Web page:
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SmackDown in a Time of Pandemic

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books and culture

SmackDown in a Time of Pandemic

Professional wrestling against Covid-19 April 10, 2020
Covid-19
Arts and Culture

Opening day for baseball, the playoffs for basketball and hockey, the Masters, the Triple Crown—spring is usually a joyful time for sports fans. Now, though, there are no sports to follow: Covid-19 has left sports talk-radio hosts debating over which was the best Knicks team from the 1990s and whichever 30 for 30 documentary they saw last night.

To fill the vacuum, some fans have turned to professional wrestling. World Wrestling Entertainment, Inc., has continued with its weekly programming—Raw on Monday nights and SmackDown on Friday nights—if in modified form. Last weekend, it put on WrestleMania, its marquee live event. Some wrestlers withdrew, there was no live audience, and the event took place mainly in a small training center instead of the 65,000-seat Raymond James Stadium in Tampa, the previously planned venue. Some storylines months in development had to be tweaked, but, in the end, WWE leadership resolved that the show must go on.

“Show” it may be, but while WWE may not be “real sports,” it is real entertainment with real athletes. One distinct appeal that the WWE has over MLB and the NFL, NHL, and NBA is its refusal to take itself seriously. There are fewer fulsome professions of patriotism, for example. (Dear NFL: we get that you support the troops—we never really thought you didn’t.) WWE relies heavily on what it describes as “compelling stories about heroic characters,” but that goes on in “real” sports, too: a head coach facing off at the Super Bowl against his former mentor, say, or a superstar basketball player trying to bring a championship back to his hometown. Akin to Aristotle’s remark about poetry being truer than history, WWE is, in a way, more real than the big-league sports because it’s more candid about the degree to which all sports is theater.

In “real” professional sports, playing up the dramatic context of every game—staging it—is often the responsibility of the announcers, who also offer platitudes and note obscure statistics their assistants put in front of them. WWE announcers, by contrast, truly enrich the viewing experience. Any platitudes they dispense are offered ironically. They help the audience keep track of WWE Superstar nicknames and to identify finishing moves when deployed (Lacey Evans, the “Sassy Southern Belle”; finishing move: the “Woman’s Right”). They also inform the audience about the storyline behind the match. Throughout a long WWE career, a superstar may go through multiple feuds, alliances, and “heel turns.” No one could possibly follow all the drama without the services of the announcers, who sometimes even get caught up directly in the action.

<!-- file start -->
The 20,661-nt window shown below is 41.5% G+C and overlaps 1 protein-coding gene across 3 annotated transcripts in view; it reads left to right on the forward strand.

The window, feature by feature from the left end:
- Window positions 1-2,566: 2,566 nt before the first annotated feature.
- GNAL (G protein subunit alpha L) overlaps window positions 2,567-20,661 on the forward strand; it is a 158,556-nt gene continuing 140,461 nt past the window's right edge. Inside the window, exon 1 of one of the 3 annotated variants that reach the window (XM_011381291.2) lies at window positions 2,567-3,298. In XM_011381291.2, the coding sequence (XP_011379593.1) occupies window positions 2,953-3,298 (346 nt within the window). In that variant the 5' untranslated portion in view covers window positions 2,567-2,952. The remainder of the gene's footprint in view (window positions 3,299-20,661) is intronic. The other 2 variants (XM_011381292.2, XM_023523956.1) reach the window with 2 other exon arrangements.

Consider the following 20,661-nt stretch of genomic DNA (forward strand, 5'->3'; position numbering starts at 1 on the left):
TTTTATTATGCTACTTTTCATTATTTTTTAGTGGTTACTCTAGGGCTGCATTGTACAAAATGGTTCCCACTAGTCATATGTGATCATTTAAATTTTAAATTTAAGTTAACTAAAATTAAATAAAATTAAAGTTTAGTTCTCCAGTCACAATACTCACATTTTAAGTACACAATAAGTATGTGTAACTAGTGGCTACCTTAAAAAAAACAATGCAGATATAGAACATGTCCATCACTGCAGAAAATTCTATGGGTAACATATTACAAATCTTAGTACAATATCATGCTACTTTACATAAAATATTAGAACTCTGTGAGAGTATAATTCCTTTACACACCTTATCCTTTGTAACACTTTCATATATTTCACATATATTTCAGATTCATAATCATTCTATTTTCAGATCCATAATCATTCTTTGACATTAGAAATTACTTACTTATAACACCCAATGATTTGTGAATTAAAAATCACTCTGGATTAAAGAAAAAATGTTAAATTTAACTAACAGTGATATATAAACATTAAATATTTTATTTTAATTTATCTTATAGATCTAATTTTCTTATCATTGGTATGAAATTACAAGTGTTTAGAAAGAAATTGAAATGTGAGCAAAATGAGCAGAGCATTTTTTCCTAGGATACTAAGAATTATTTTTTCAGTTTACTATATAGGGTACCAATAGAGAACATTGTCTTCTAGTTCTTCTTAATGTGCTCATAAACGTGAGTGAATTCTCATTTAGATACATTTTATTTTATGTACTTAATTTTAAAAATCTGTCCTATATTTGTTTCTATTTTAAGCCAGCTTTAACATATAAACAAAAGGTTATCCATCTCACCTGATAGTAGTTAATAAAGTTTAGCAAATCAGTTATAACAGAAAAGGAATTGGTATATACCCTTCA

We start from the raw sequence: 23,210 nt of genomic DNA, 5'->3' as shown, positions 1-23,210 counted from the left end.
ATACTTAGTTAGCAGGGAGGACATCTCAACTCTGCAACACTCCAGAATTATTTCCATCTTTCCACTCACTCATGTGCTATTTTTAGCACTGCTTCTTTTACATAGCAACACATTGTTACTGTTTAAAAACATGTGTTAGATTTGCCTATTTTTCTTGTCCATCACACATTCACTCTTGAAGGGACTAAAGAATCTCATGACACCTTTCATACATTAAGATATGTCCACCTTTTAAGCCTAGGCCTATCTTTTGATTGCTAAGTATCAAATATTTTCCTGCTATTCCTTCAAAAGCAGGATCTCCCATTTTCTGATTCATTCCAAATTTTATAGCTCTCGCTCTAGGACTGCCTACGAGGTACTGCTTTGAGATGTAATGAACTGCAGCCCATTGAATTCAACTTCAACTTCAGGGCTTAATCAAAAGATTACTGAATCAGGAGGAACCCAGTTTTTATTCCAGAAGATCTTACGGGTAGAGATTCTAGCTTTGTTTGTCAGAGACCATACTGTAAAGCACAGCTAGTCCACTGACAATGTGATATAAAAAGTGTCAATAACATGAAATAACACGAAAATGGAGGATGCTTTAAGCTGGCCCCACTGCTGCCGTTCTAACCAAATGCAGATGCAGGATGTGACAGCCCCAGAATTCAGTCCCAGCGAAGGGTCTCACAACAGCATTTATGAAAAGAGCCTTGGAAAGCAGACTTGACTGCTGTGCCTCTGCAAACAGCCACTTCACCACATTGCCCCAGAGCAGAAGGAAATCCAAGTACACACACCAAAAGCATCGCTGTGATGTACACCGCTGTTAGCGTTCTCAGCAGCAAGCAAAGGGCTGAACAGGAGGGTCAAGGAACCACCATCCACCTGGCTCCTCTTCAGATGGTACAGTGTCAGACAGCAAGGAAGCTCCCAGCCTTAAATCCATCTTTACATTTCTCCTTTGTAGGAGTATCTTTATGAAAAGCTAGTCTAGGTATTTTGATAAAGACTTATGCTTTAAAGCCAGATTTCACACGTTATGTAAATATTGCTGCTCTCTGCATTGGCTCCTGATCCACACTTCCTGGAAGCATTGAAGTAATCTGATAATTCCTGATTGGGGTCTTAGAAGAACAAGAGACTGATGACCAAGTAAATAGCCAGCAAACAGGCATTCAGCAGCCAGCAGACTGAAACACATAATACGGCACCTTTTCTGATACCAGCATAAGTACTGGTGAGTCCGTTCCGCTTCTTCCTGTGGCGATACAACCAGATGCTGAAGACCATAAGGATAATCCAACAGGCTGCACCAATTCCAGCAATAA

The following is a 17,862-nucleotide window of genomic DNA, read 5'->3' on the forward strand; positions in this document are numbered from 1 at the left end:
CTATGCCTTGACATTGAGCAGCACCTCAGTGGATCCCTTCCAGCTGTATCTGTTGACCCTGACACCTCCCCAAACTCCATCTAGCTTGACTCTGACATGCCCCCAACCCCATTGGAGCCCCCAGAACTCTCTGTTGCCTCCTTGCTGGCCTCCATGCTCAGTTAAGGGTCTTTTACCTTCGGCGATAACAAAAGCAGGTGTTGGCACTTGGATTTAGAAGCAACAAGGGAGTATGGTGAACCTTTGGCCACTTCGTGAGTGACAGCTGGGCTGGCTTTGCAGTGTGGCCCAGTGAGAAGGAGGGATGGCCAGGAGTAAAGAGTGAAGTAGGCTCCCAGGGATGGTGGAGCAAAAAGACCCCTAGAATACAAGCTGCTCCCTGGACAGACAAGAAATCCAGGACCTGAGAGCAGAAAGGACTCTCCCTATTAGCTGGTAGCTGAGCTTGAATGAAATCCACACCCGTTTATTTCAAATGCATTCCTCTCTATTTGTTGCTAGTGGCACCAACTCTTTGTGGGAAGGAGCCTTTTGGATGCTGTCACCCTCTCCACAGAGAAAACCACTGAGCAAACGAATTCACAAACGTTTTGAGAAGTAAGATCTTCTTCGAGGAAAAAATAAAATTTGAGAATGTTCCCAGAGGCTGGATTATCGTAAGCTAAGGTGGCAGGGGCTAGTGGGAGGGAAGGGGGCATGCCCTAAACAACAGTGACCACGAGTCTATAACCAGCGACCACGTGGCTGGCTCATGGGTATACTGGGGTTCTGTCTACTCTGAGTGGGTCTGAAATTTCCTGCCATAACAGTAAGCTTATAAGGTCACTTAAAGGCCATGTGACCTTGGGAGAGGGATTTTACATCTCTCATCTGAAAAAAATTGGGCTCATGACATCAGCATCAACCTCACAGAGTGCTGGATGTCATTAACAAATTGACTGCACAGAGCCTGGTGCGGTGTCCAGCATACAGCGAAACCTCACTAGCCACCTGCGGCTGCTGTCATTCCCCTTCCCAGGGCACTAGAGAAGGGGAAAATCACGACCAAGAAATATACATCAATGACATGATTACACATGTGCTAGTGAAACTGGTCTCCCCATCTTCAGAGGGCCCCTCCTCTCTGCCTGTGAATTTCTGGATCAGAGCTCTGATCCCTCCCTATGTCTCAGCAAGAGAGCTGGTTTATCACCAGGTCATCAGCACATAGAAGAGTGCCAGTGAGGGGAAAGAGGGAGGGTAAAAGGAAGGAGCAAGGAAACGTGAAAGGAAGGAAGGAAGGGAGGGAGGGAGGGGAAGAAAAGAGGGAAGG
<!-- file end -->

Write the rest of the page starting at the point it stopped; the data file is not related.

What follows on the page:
The WWE employs creative writers to devise ever wilder plot twists and match setups, such as “Hell in a Cell,” “Tables, Ladders & Chairs,” and “Last Man Standing.” MLB teams, by contrast, employ statisticians, who devote themselves to draining the life out of the game. More strikeouts and walks, fewer spectacular plays in the infield: how did we ever get by without sabermetrics?

Vince McMahon is the WWE’s longtime chief of both business operations and the creative team, and sometimes a performer. He ranks among the greatest showmen in American history. His wife, Linda McMahon, served as head of the Small Business Administration under President Trump and twice ran for U.S. Senate in Connecticut.

Like all great showmen, Vince, as he is known, has a mixed reputation. He believes that the WWE, at least in its modern-day form, is family-friendly entertainment. Many consider wrestling vulgar. True, many female wrestlers essentially wear bikinis in the ring. Standards were particularly low during the 1990s, when the WWE, in a race to the bottom with its Ted Turner-backed rival World Championship Wrestling, featured adult film stars and pimps among its “heroic characters.”

Nowadays, though, viewers of Raw and SmackDown—prior to the recent elimination of live audiences—were struck by how many children were in the always-packed arenas. Is the WWE truly more hostile to family values than the Super Bowl halftime show or the jiggle-joint routines of NBA cheerleaders? Much of what the WWE does would pass the Hays Code. It’s all good guys versus bad guys, and, in the end, the arc of WWE history bends toward justice. The bad guys may prevail on occasion but, in the end, crime does not pay in the WWE.

If you still cling to some David Halberstam-like fantasy of professional athletes as working-class knights errant, just in it for the love of the game, then the WWE might not be for you. But years’ worth of domestic-violence scandals, murder-for-hire plots, and the normalization of linebackers celebrating sacks when their team is down 20 points in the fourth quarter have left “real” sports leagues with diminished moral authority over the WWE.

Though WrestleMania 36 is over, its storylines will press on, through the weekly programming. Wrestling offers several attractions during these anxious times, including madcap diversion and something to enjoy with the kids (well, little boys). It can be appreciated as a critique of professional sports’ lack of a sense of humor and over-reliance on sentimentality and spectacle. The most obvious criticism of the WWE—that it’s fake—is the worst, since approximately 100 percent of the millions of loyal wrestling fans know that, too, and keep watching nonetheless. As they say on Broadway, “no one likes it but the public.”

Photo by Steve Haag/Gallo Images/Getty Images

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